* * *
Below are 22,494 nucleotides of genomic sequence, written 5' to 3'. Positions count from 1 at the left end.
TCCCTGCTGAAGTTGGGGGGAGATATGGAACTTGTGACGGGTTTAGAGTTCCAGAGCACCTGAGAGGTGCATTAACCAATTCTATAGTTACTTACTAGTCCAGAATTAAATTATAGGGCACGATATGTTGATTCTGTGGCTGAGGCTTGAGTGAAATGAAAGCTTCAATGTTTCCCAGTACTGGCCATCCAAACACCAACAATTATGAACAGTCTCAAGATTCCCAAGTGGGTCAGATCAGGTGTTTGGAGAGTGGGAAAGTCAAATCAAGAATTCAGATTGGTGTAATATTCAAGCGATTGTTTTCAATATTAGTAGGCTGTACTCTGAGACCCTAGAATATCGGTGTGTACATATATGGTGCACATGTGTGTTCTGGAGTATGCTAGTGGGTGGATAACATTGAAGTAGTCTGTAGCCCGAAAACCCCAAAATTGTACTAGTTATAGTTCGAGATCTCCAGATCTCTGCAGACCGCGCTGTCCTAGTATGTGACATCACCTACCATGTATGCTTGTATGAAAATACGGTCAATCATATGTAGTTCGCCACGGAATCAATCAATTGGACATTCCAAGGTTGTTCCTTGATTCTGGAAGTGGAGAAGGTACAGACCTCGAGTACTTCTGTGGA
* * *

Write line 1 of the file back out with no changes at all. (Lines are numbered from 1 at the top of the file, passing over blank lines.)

Below are 22,494 nucleotides of genomic sequence, written 5' to 3'. Positions count from 1 at the left end.